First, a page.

Editorials

Chicago Blackhawks Must Fight Through Identity Crisis

By Aaron Goldschmidt
CHICAGO, IL - JANUARY 14: Detroit Red Wings defenseman Jonathan Ericsson (52) knocks Chicago Blackhawks left wing Ryan Hartman (38) to the ice during the game between the Chicago Blackhawks and the Detroit Red Wings on January 14, 2018 at the United Center in Chicago, Illinois. (Photo by Quinn Harris/Icon Sportswire via Getty Images)
CHICAGO, IL - JANUARY 14: Detroit Red Wings defenseman Jonathan Ericsson (52) knocks Chicago Blackhawks left wing Ryan Hartman (38) to the ice during the game between the Chicago Blackhawks and the Detroit Red Wings on January 14, 2018 at the United Center in Chicago, Illinois. (Photo by Quinn Harris/Icon Sportswire via Getty Images) /
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After an embarrassing loss at home, the Chicago Blackhawks have a week off to plan how they’re going to fight their way back into the playoff race

It’s been a puzzling first half of the season for the Chicago Blackhawks and their fans.  GM Stan Bowman and coach Joel Quenneville have been searching for the right combination of skill and speed to put the Blackhawks back in playoff contention, but the team seems to be trending in the wrong direction.

Over the past several years, the ‘Hawks have stuck to a strategy of signing core players and building around them.  If you look at the team’s payroll, you will see just that.  A few guys making $10 million, and the others making under a million.  This model relies heavily on drafting well and player development.  But we’re slowly finding out that maybe the model isn’t sustainable.

The Blackhawks have always played a puck-possession style game that forces opponents to defend the majority of the game.  They have trusted top players to carry the bulk of the production load, with the occasional unexpected hero.  But this year, they may not have the appropriate personnel to execute their decade-long strategy.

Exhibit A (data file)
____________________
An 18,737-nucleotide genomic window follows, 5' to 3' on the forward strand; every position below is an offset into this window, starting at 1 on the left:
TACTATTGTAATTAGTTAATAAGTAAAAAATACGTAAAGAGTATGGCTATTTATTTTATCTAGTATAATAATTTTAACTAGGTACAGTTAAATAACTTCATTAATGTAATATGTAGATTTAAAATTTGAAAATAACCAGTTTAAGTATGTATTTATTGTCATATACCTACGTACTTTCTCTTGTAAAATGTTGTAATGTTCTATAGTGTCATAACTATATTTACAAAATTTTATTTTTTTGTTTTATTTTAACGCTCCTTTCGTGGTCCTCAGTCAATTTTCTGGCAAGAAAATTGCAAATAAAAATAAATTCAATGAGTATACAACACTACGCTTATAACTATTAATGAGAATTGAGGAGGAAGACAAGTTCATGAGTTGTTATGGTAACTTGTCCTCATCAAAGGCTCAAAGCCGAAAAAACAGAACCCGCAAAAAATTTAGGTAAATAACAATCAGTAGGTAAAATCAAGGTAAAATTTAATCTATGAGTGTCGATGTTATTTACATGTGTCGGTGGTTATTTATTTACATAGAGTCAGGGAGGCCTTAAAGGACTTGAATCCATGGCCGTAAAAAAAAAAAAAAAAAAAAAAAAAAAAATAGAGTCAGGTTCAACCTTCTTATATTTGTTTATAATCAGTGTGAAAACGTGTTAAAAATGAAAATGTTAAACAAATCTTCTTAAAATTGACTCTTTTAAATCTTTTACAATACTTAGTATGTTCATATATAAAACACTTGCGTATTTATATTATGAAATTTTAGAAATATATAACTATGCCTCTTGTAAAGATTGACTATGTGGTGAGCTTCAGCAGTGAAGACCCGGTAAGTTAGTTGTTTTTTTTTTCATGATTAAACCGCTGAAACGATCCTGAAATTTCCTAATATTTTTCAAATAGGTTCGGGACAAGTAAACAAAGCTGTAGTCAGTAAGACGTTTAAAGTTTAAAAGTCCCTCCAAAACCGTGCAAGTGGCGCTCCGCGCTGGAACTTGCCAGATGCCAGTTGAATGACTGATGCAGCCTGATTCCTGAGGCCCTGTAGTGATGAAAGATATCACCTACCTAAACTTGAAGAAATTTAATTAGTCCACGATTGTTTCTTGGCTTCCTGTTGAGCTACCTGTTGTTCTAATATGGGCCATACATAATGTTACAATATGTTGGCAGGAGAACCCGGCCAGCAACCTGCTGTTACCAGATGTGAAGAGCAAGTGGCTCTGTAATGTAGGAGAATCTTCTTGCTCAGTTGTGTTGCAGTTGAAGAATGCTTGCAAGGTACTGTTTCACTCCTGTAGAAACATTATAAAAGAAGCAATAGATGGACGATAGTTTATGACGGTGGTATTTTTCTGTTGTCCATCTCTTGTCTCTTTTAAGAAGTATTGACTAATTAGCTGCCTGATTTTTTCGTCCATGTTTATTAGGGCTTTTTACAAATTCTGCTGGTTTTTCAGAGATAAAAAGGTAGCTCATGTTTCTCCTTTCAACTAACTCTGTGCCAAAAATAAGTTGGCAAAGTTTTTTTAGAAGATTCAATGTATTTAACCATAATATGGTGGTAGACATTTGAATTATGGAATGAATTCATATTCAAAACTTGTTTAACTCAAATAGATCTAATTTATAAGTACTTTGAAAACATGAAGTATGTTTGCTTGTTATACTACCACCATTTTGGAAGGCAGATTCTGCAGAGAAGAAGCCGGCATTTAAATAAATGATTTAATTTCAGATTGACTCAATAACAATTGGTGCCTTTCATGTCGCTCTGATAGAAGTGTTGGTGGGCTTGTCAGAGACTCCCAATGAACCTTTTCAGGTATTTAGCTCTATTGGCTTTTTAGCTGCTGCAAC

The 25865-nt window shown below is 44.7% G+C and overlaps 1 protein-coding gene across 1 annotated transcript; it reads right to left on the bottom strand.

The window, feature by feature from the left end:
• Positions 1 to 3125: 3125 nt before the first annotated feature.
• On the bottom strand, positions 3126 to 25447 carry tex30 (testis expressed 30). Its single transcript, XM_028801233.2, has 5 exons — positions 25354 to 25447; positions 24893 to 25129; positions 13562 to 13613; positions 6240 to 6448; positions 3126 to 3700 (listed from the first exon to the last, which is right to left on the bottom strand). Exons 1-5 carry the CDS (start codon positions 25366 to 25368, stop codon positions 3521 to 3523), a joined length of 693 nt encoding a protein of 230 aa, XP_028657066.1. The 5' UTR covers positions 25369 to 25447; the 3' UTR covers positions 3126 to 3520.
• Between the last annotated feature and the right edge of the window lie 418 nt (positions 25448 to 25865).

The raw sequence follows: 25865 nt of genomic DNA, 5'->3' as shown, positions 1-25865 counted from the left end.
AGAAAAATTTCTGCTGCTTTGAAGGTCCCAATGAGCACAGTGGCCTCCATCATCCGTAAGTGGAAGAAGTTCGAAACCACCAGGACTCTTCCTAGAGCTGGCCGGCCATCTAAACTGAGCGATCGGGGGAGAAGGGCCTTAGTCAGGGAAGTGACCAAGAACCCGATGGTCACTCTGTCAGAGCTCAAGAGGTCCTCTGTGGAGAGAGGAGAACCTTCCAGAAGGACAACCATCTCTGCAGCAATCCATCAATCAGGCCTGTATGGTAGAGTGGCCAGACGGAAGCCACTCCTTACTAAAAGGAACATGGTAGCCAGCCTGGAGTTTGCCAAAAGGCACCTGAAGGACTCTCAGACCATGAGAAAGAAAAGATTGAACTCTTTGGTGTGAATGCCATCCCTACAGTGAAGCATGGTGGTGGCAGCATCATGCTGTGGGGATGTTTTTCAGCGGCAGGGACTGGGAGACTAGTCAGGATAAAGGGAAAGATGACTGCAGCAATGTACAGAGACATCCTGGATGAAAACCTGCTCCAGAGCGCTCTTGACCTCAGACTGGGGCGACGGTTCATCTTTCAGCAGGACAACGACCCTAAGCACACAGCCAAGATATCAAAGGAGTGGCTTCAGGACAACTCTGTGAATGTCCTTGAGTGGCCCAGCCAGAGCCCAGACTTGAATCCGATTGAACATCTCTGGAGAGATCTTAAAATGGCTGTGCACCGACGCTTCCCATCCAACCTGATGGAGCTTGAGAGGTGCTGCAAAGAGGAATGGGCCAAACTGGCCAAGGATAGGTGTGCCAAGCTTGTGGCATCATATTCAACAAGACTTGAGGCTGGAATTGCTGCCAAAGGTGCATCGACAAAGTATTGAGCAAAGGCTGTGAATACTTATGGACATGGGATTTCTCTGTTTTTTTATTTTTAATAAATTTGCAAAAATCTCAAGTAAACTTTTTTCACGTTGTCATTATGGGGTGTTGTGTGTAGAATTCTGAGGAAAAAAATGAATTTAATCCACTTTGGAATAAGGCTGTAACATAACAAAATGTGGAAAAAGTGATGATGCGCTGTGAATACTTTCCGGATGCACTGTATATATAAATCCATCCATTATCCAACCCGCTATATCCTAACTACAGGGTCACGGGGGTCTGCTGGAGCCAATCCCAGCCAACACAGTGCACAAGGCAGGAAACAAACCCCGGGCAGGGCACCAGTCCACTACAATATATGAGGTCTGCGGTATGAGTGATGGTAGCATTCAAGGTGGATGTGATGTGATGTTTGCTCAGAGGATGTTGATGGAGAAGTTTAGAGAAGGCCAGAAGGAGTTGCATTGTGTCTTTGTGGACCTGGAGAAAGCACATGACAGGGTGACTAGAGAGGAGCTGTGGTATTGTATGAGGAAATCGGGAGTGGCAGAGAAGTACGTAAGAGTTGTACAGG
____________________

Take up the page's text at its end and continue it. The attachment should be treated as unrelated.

Watching the Blackhawks lose to the rebuilding Red Wings on national television at the United Center spoke volumes.  Paying customers were upset and fans around the country confused about a team that looked like it was ready for vacation a day too early.

What’s next for the Blackhawks?

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So what now?  The Blackhawks can’t force a round peg into a square hole anymore.  They can’t continue with a 29th-ranked powerplay and call themselves a perennial contender.  They can’t continue to possess the puck if they continue to turn it over in their own end.

Ironically, some of their best hockey has come from a fourth line that is made up of hard-working players.  They chip and chase, then dig pucks out of the corners creating opportunities for the defensemen at the point.

But despite their first-half woes, the Blackhawks still have some time to right the ship.  The Blackhawks have never really had a true checking third line.  It was been filled with skill players who have spilled over from the top six, but that can be changed.

Guys like Ryan Hartman belong on a checking role, getting into opponents heads and mixing it up.  Third and forth lines provide a much-needed swagger for the Blackhawks that hasn’t been there  in recent games.

Like in any regular-season game, the Blackhawks are down but there is still time left.  But right now, they need a fight.  They need a jolt from an individual or a few individuals who want to fight the adversity.  Nobody is questioning their ability to compete, but it seems they have just lost their way the past couple years.

Next: 5 Thoughts From 'Hawks' Lackluster Loss To Red Wings

The easy solution would be to fire Quenneville or Bowman, but that doesn’t fix things long term.  Look to captain Jonathan Toews to take matters into his own hands.  Whether that be in the form of a fight or showing some emotion, the captain can’t let this team miss the playoffs.

He just can’t.

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